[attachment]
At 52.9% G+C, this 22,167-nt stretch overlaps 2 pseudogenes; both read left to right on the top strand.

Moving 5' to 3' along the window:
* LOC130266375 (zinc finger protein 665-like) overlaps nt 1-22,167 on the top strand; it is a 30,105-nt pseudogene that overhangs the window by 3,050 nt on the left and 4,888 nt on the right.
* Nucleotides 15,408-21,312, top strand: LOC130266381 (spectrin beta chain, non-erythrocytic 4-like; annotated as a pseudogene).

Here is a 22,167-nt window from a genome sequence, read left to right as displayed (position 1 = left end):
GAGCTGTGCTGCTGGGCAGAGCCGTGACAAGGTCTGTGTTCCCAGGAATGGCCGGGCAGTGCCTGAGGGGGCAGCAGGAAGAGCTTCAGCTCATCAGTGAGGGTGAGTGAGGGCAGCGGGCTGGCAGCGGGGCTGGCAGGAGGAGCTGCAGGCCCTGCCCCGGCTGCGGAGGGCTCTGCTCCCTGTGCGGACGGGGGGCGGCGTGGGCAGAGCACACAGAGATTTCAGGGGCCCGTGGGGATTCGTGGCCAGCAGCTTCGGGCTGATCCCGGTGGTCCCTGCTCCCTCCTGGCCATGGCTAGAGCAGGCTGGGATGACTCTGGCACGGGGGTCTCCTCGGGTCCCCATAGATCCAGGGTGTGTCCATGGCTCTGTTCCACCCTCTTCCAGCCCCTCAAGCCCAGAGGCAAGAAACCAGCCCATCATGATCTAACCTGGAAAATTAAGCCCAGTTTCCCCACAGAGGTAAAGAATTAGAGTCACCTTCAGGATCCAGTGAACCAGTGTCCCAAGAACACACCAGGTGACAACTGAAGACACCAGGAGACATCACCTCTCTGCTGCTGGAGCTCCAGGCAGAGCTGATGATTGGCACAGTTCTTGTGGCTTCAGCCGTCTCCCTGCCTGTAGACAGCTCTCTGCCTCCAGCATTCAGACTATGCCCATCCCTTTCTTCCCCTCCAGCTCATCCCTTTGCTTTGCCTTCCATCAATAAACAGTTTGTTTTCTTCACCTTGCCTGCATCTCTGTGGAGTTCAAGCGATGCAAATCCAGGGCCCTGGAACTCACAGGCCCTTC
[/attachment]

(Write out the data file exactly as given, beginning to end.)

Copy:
At 52.9% G+C, this 22,167-nt stretch overlaps 2 pseudogenes; both read left to right on the top strand.

Moving 5' to 3' along the window:
* LOC130266375 (zinc finger protein 665-like) overlaps nt 1-22,167 on the top strand; it is a 30,105-nt pseudogene that overhangs the window by 3,050 nt on the left and 4,888 nt on the right.
* Nucleotides 15,408-21,312, top strand: LOC130266381 (spectrin beta chain, non-erythrocytic 4-like; annotated as a pseudogene).

Here is a 22,167-nt window from a genome sequence, read left to right as displayed (position 1 = left end):
GAGCTGTGCTGCTGGGCAGAGCCGTGACAAGGTCTGTGTTCCCAGGAATGGCCGGGCAGTGCCTGAGGGGGCAGCAGGAAGAGCTTCAGCTCATCAGTGAGGGTGAGTGAGGGCAGCGGGCTGGCAGCGGGGCTGGCAGGAGGAGCTGCAGGCCCTGCCCCGGCTGCGGAGGGCTCTGCTCCCTGTGCGGACGGGGGGCGGCGTGGGCAGAGCACACAGAGATTTCAGGGGCCCGTGGGGATTCGTGGCCAGCAGCTTCGGGCTGATCCCGGTGGTCCCTGCTCCCTCCTGGCCATGGCTAGAGCAGGCTGGGATGACTCTGGCACGGGGGTCTCCTCGGGTCCCCATAGATCCAGGGTGTGTCCATGGCTCTGTTCCACCCTCTTCCAGCCCCTCAAGCCCAGAGGCAAGAAACCAGCCCATCATGATCTAACCTGGAAAATTAAGCCCAGTTTCCCCACAGAGGTAAAGAATTAGAGTCACCTTCAGGATCCAGTGAACCAGTGTCCCAAGAACACACCAGGTGACAACTGAAGACACCAGGAGACATCACCTCTCTGCTGCTGGAGCTCCAGGCAGAGCTGATGATTGGCACAGTTCTTGTGGCTTCAGCCGTCTCCCTGCCTGTAGACAGCTCTCTGCCTCCAGCATTCAGACTATGCCCATCCCTTTCTTCCCCTCCAGCTCATCCCTTTGCTTTGCCTTCCATCAATAAACAGTTTGTTTTCTTCACCTTGCCTGCATCTCTGTGGAGTTCAAGCGATGCAAATCCAGGGCCCTGGAACTCACAGGCCCTTC